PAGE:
Rotational Stiffness
Rotational stiffness, abbtrviated as k, also called rotational rigidity or torsional stiffness, is used in structural engineering and mechanics to describe the resistance of an object or structure to undergo rotational deformation when subjected to a torque or moment. In structural systems, such as beams, columns, or shafts, rotational stiffness is crucial to understanding their behavior under applied loads. It is analogous to linear stiffness, which describes how much an object resists linear deformation under axial loads.
For example, consider a simple beam supported at both ends. When a moment is applied to one end of the beam, it tends to rotate about its longitudinal axis. The rotational stiffness of the beam determines how much it will resist this rotational deformation. A structure with higher rotational stiffness will experience less rotation under the same applied torque compared to a structure with lower rotational stiffness.
The formula for rotational stiffness can be derived from Hooke's law for torsion, and it is usually defined based on the geometry and material properties of the structure. In more complex structural analysis, rotational stiffness is an essential parameter used to model the behavior of elements like beams, columns, and connections in finite element analysis and other numerical methods.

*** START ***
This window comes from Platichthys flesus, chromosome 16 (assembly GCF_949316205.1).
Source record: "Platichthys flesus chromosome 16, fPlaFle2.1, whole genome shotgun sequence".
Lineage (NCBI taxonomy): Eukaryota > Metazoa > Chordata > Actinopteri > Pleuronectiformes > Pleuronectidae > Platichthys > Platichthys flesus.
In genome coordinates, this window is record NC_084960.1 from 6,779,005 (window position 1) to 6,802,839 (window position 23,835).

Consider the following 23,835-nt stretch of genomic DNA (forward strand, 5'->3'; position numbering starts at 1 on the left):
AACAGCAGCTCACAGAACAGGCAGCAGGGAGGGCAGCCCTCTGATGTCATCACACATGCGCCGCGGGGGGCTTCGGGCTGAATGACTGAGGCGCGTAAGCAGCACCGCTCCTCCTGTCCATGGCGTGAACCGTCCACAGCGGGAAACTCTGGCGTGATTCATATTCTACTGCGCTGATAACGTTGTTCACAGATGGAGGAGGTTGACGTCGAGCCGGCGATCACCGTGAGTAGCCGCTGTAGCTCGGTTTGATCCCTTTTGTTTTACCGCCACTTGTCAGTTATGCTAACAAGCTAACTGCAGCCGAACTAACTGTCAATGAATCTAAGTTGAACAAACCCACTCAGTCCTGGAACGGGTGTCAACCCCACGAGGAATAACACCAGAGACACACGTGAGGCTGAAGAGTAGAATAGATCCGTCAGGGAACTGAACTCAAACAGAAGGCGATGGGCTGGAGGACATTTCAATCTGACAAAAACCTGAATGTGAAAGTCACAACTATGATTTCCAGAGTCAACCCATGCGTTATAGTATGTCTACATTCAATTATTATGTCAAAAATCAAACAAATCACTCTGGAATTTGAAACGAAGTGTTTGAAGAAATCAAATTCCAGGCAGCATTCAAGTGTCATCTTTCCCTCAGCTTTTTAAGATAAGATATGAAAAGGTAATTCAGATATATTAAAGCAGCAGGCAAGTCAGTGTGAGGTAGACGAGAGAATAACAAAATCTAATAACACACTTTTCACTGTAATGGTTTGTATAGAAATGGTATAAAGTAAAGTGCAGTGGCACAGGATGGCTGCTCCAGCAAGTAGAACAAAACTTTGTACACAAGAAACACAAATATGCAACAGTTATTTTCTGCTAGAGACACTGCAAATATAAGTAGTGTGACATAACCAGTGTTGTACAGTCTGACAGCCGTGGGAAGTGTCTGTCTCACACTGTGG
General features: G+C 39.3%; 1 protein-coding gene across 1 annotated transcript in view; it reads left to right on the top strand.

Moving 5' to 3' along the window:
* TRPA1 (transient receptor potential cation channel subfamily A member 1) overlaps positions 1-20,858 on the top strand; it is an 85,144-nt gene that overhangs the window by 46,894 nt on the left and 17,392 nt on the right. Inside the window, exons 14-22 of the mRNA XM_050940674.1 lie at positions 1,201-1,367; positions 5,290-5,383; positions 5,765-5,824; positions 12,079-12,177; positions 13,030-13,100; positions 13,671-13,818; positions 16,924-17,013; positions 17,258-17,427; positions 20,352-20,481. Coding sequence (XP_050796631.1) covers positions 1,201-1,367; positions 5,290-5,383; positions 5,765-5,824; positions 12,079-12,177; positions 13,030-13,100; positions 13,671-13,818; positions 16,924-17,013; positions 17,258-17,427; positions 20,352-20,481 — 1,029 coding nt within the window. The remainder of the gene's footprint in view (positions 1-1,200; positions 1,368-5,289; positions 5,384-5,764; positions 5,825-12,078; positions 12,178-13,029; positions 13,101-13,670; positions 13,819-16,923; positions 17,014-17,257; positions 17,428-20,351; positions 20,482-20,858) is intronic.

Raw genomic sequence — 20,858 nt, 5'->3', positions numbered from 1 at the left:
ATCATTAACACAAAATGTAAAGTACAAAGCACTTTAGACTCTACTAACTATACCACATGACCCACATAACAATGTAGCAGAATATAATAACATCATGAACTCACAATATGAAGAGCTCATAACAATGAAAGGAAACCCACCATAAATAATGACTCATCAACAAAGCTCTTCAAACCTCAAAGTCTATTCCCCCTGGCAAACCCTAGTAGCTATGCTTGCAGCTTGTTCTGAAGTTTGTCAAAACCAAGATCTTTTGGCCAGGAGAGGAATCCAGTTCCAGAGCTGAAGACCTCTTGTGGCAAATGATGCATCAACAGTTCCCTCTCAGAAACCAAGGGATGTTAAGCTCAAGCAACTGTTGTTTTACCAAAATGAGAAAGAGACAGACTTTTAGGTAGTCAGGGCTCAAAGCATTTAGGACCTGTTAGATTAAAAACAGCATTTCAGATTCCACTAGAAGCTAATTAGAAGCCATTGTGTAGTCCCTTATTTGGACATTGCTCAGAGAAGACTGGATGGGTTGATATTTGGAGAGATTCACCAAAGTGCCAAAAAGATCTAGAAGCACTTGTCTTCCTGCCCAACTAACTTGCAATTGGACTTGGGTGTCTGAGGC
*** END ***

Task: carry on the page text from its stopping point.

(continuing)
Rotational Stiffness formula 

\( k = \frac{M}{\theta} \) (Rotational Stiffness) \( M = k \; \theta \) \( \theta = \frac{M}{k} \) 

Solve for k
Solve for M
Solve for θ


Symbol  English  Metric 
\( k \) = rotational stiffness  \(\frac{lbmft}{deg}\)  \(\frac{kgm}{rad}\) 
\( M \) = applied moment  \(\frac{lbmft}{sec}\)  \(\frac{kgm}{s}\) 
\( \theta \) (Greek symbol theta) = angle of the rotation  \(deg\)  \(rad\) 
Tags: Strain and Stress Structural Steel Beam Support Torque